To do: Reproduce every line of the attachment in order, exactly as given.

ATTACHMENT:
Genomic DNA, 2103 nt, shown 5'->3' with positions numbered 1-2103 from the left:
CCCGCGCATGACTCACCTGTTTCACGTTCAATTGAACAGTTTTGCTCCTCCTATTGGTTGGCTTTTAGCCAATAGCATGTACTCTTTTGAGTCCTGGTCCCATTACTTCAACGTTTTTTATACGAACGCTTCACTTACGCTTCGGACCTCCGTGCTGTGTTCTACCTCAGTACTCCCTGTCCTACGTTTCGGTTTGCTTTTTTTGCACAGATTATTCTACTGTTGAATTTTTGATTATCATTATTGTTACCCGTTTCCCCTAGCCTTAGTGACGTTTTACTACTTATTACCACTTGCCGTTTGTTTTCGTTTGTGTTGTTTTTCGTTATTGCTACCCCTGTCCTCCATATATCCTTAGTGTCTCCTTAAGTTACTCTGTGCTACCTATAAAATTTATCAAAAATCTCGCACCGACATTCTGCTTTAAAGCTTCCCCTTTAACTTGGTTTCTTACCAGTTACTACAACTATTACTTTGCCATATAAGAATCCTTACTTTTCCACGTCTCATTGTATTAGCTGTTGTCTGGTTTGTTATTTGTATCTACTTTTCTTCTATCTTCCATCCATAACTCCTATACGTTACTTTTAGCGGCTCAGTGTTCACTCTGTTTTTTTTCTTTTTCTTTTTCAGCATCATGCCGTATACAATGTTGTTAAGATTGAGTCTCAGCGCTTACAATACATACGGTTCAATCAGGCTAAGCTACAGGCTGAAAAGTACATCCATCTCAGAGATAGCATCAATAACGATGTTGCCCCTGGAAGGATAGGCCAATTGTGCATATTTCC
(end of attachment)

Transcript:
Genomic DNA, 2103 nt, shown 5'->3' with positions numbered 1-2103 from the left:
CCCGCGCATGACTCACCTGTTTCACGTTCAATTGAACAGTTTTGCTCCTCCTATTGGTTGGCTTTTAGCCAATAGCATGTACTCTTTTGAGTCCTGGTCCCATTACTTCAACGTTTTTTATACGAACGCTTCACTTACGCTTCGGACCTCCGTGCTGTGTTCTACCTCAGTACTCCCTGTCCTACGTTTCGGTTTGCTTTTTTTGCACAGATTATTCTACTGTTGAATTTTTGATTATCATTATTGTTACCCGTTTCCCCTAGCCTTAGTGACGTTTTACTACTTATTACCACTTGCCGTTTGTTTTCGTTTGTGTTGTTTTTCGTTATTGCTACCCCTGTCCTCCATATATCCTTAGTGTCTCCTTAAGTTACTCTGTGCTACCTATAAAATTTATCAAAAATCTCGCACCGACATTCTGCTTTAAAGCTTCCCCTTTAACTTGGTTTCTTACCAGTTACTACAACTATTACTTTGCCATATAAGAATCCTTACTTTTCCACGTCTCATTGTATTAGCTGTTGTCTGGTTTGTTATTTGTATCTACTTTTCTTCTATCTTCCATCCATAACTCCTATACGTTACTTTTAGCGGCTCAGTGTTCACTCTGTTTTTTTTCTTTTTCTTTTTCAGCATCATGCCGTATACAATGTTGTTAAGATTGAGTCTCAGCGCTTACAATACATACGGTTCAATCAGGCTAAGCTACAGGCTGAAAAGTACATCCATCTCAGAGATAGCATCAATAACGATGTTGCCCCTGGAAGGATAGGCCAATTGTGCATATTTCC